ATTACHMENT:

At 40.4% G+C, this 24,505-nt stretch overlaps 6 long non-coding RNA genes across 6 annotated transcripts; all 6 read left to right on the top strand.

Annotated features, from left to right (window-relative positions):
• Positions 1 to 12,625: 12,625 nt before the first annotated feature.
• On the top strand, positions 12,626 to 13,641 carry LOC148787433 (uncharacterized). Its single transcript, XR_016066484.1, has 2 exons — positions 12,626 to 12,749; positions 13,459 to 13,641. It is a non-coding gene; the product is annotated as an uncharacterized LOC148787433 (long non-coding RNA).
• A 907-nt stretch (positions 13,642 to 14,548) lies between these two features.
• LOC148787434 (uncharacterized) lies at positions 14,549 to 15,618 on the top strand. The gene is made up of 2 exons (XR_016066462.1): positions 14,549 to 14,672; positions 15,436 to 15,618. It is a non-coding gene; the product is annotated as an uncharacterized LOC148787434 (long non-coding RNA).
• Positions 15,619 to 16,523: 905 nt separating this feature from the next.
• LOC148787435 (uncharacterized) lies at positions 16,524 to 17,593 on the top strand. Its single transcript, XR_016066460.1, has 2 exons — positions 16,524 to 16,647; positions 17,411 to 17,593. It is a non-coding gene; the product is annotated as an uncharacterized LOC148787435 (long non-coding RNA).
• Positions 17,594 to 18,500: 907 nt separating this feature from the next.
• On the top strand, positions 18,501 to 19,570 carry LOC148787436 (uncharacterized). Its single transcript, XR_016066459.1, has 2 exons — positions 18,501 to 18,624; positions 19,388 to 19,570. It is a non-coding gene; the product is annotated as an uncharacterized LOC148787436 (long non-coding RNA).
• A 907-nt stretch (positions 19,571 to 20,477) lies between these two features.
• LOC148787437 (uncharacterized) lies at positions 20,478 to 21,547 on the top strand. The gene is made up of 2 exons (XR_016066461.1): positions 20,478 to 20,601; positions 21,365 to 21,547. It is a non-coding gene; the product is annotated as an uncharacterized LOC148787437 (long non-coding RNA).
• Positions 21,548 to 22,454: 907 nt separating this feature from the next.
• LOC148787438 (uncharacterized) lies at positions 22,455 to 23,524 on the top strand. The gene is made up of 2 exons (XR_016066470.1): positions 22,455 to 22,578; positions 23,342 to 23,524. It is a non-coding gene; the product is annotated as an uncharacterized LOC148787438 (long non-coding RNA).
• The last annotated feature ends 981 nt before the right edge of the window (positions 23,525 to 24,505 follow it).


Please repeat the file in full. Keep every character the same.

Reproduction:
At 40.4% G+C, this 24,505-nt stretch overlaps 6 long non-coding RNA genes across 6 annotated transcripts; all 6 read left to right on the top strand.

Annotated features, from left to right (window-relative positions):
• Positions 1 to 12,625: 12,625 nt before the first annotated feature.
• On the top strand, positions 12,626 to 13,641 carry LOC148787433 (uncharacterized). Its single transcript, XR_016066484.1, has 2 exons — positions 12,626 to 12,749; positions 13,459 to 13,641. It is a non-coding gene; the product is annotated as an uncharacterized LOC148787433 (long non-coding RNA).
• A 907-nt stretch (positions 13,642 to 14,548) lies between these two features.
• LOC148787434 (uncharacterized) lies at positions 14,549 to 15,618 on the top strand. The gene is made up of 2 exons (XR_016066462.1): positions 14,549 to 14,672; positions 15,436 to 15,618. It is a non-coding gene; the product is annotated as an uncharacterized LOC148787434 (long non-coding RNA).
• Positions 15,619 to 16,523: 905 nt separating this feature from the next.
• LOC148787435 (uncharacterized) lies at positions 16,524 to 17,593 on the top strand. Its single transcript, XR_016066460.1, has 2 exons — positions 16,524 to 16,647; positions 17,411 to 17,593. It is a non-coding gene; the product is annotated as an uncharacterized LOC148787435 (long non-coding RNA).
• Positions 17,594 to 18,500: 907 nt separating this feature from the next.
• On the top strand, positions 18,501 to 19,570 carry LOC148787436 (uncharacterized). Its single transcript, XR_016066459.1, has 2 exons — positions 18,501 to 18,624; positions 19,388 to 19,570. It is a non-coding gene; the product is annotated as an uncharacterized LOC148787436 (long non-coding RNA).
• A 907-nt stretch (positions 19,571 to 20,477) lies between these two features.
• LOC148787437 (uncharacterized) lies at positions 20,478 to 21,547 on the top strand. The gene is made up of 2 exons (XR_016066461.1): positions 20,478 to 20,601; positions 21,365 to 21,547. It is a non-coding gene; the product is annotated as an uncharacterized LOC148787437 (long non-coding RNA).
• Positions 21,548 to 22,454: 907 nt separating this feature from the next.
• LOC148787438 (uncharacterized) lies at positions 22,455 to 23,524 on the top strand. The gene is made up of 2 exons (XR_016066470.1): positions 22,455 to 22,578; positions 23,342 to 23,524. It is a non-coding gene; the product is annotated as an uncharacterized LOC148787438 (long non-coding RNA).
• The last annotated feature ends 981 nt before the right edge of the window (positions 23,525 to 24,505 follow it).